Though Aruna Raje faced issues with a truant and sometimes bored cast (there wasn’t much to do in Vadnagar), she was able to finish her film on time.

Crowd control

As they were shooting in a small village, word quickly spread that the film starred Hema Malini. “Almost every day we would have a crowd of 50,000 or more people coming to Vadnagar or Visnagar to catch a glimpse of Hema Malini, the Dream Girl. They came in droves — hanging from overfilled trucks, tempos, riding on top of buses, taxi-cabs, and so on. It was unimaginable for people in that area to think that a major star like her could be in their village or district,” the filmmaker recalled.

On the location of Rihaee with Vinod Khanna and Hema Malini. Picture: Courtesy HarperCollins India

The crew had a difficult time managing the crowd. Aruna Raje had to often beg them to allow the unit to continue shooting. On three occasions, the police lost control over the large crowds and had to use lathis on them. With the cast's safety in doubt, they had to be sent back home.

Once the crowd pushed back and threw back stones at the police and the crew when they were being caned. Both Aruna Raje and actor Mohan Agashe were injured in this incident.

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Money problems

Rihaee was made on a low budget. Besides the loan from NFDC, Aruna Raje had borrowed money and taken an advance from an overseas distributor to finance the film. However, before the first print could be released, she ran out of money. One of her leading men came to her aid.

“It was during the dubbing of Rihaee that Vinod, finding me preoccupied, literally cornered me into telling him what the problem was. When he found out what was bothering me, he stepped out of the studio, went to his car and got me thirty thousand rupees. This was exactly what I needed for the first print. When I made a fuss about taking it, he thrust it in my hands and said, ‘Don’t worry, payable when able’.”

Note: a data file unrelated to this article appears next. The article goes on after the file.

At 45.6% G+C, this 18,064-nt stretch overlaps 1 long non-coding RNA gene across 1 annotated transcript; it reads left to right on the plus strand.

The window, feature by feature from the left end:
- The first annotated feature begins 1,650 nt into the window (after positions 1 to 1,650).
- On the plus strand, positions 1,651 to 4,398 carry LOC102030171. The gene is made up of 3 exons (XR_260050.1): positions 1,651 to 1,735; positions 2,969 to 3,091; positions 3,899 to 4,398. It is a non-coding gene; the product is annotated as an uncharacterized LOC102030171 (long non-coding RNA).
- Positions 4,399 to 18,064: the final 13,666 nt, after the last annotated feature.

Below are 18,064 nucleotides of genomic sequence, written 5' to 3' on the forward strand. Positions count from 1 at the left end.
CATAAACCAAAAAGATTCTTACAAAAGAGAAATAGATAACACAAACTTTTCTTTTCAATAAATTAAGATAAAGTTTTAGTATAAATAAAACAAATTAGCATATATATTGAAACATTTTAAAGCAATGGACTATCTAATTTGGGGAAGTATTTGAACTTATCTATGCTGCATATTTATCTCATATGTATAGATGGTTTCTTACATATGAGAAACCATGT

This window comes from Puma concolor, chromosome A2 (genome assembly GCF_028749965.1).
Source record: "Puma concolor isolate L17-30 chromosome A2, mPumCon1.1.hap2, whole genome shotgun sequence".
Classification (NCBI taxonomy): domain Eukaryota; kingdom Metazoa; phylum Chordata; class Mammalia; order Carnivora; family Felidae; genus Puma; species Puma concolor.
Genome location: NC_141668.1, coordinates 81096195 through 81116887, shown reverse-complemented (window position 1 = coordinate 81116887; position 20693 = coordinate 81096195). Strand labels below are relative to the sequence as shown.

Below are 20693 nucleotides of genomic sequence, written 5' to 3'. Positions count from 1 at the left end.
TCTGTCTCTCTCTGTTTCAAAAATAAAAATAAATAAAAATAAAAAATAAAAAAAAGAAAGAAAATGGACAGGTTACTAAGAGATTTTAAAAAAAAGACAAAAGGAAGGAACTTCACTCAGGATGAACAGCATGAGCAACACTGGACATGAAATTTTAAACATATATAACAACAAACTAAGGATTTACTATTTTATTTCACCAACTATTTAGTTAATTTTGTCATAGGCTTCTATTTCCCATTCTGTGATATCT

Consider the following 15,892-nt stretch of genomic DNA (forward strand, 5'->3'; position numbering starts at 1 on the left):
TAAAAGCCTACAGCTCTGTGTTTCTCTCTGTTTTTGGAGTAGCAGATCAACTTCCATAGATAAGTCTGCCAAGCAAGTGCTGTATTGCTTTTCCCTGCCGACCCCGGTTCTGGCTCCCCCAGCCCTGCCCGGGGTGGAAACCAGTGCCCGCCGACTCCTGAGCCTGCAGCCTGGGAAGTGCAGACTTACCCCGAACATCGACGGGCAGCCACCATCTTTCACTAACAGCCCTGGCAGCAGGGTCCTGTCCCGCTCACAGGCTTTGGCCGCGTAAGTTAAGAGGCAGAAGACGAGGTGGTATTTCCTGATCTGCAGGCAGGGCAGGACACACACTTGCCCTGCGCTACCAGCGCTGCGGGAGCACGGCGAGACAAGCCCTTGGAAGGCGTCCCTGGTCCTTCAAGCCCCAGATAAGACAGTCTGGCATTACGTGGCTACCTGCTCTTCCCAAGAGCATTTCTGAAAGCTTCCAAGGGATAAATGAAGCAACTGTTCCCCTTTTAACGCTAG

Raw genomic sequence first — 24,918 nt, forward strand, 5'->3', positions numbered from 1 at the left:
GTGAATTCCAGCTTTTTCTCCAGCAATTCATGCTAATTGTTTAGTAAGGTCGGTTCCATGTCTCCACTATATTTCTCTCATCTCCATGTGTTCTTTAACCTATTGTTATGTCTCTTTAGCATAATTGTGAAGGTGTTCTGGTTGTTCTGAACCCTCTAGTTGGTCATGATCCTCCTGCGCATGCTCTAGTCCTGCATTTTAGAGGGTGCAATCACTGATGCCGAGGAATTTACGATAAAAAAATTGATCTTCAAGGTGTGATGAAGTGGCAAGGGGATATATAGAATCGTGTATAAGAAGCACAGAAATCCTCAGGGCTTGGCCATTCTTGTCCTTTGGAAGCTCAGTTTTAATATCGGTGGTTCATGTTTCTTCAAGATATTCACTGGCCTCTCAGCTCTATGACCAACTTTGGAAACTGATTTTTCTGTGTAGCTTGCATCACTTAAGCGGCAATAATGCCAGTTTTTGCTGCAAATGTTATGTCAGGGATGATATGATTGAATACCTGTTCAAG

Aruna Raje had been worried that the Central Board of Film Certification (CBFC) would go to town on her film, cutting out objectionable scenes and dialogues. To her relief, the film did not face any cuts. It was only certified ‘A’ for adult viewing, meaning it would be harder for the film’s overall business.

Being a female filmmaker, Aruna Raje faced a battle with the distributors. Several trial shows were held, they liked her film, but were not ready to buy it.

“I was told that most of the distribution deals were done in four- and five-star hotels where the outstation distributors would be visiting. There would be whisky followed by food and women. Obviously I was a misfit since I would meet them in an office or in the lobby of a hotel. The brokers and agents too began to get frustrated. Some could not get that. Finally, I had to get a friend, a male, to talk business with them and clinch the deals.”

The film was finally premiered at the Nehru Centre in Worli, central Bombay, and raised funds for the Smita Patil Foundation. It received good reviews and, according to Aruna Raje, “grossed 98 to 100% all over India”.

The filmmaker said that even now she gets approached to remake the film but she refuses all such offers. “Rihaee was a product of that time. According to me, it cannot be remade,” she said.